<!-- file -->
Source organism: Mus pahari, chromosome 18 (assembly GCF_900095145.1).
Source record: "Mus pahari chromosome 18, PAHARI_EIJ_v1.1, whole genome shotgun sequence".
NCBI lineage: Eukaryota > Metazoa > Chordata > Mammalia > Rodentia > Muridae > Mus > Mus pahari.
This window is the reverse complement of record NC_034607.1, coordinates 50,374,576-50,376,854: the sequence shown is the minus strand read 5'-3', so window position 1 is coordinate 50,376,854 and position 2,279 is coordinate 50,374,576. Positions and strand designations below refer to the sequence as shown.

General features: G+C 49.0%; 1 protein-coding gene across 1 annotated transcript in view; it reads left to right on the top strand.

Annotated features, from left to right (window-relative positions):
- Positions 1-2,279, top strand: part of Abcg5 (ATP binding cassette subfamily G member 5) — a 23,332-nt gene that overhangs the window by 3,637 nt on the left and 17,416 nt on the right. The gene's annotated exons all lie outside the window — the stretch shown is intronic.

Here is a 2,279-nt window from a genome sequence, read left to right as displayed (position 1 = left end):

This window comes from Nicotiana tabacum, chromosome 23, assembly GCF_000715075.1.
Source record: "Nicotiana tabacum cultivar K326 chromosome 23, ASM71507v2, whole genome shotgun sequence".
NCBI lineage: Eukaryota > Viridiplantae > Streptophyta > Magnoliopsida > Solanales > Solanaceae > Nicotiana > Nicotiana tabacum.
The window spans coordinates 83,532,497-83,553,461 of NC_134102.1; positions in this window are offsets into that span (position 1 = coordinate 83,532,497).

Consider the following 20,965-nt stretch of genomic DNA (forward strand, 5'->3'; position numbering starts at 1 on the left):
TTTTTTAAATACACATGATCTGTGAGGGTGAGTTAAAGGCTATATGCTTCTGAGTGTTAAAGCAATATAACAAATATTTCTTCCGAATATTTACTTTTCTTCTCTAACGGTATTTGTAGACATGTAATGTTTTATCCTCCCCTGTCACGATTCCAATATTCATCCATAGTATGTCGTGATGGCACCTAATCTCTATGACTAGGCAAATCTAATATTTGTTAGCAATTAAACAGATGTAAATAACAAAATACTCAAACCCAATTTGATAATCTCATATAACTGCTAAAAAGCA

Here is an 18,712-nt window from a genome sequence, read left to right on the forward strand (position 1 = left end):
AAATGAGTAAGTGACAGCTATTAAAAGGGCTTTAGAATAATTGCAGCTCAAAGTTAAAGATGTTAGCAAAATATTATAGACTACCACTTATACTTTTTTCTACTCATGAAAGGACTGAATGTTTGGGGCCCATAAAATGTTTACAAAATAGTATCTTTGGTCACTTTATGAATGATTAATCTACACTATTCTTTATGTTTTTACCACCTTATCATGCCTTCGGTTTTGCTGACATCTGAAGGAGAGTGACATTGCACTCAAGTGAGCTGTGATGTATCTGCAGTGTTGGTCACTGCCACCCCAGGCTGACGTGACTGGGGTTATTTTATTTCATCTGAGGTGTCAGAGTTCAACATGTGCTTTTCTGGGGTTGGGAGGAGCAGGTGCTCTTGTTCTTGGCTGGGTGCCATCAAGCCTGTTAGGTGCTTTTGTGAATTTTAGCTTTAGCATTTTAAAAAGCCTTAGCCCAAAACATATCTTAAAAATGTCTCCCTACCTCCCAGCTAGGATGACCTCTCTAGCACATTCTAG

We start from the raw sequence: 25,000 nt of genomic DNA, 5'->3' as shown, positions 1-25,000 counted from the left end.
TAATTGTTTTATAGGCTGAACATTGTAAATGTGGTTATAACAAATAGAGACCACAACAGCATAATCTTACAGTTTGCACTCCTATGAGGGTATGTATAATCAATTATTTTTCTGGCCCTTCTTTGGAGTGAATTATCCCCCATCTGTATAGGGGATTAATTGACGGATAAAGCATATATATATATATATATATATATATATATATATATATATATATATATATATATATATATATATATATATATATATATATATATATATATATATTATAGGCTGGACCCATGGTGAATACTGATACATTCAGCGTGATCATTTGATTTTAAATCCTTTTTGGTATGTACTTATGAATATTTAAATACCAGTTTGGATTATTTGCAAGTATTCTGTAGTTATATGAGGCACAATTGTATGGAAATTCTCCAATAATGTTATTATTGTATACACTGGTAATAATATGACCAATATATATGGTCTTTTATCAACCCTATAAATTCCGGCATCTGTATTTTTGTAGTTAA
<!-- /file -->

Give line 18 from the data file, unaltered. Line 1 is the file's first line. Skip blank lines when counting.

TAATTGTTTTATAGGCTGAACATTGTAAATGTGGTTATAACAAATAGAGACCACAACAGCATAATCTTACAGTTTGCACTCCTATGAGGGTATGTATAATCAATTATTTTTCTGGCCCTTCTTTGGAGTGAATTATCCCCCATCTGTATAGGGGATTAATTGACGGATAAAGCATATATATATATATATATATATATATATATATATATATATATATATATATATATATATATATATATATATATATATATATATATATATATATATTATAGGCTGGACCCATGGTGAATACTGATACATTCAGCGTGATCATTTGATTTTAAATCCTTTTTGGTATGTACTTATGAATATTTAAATACCAGTTTGGATTATTTGCAAGTATTCTGTAGTTATATGAGGCACAATTGTATGGAAATTCTCCAATAATGTTATTATTGTATACACTGGTAATAATATGACCAATATATATGGTCTTTTATCAACCCTATAAATTCCGGCATCTGTATTTTTGTAGTTAA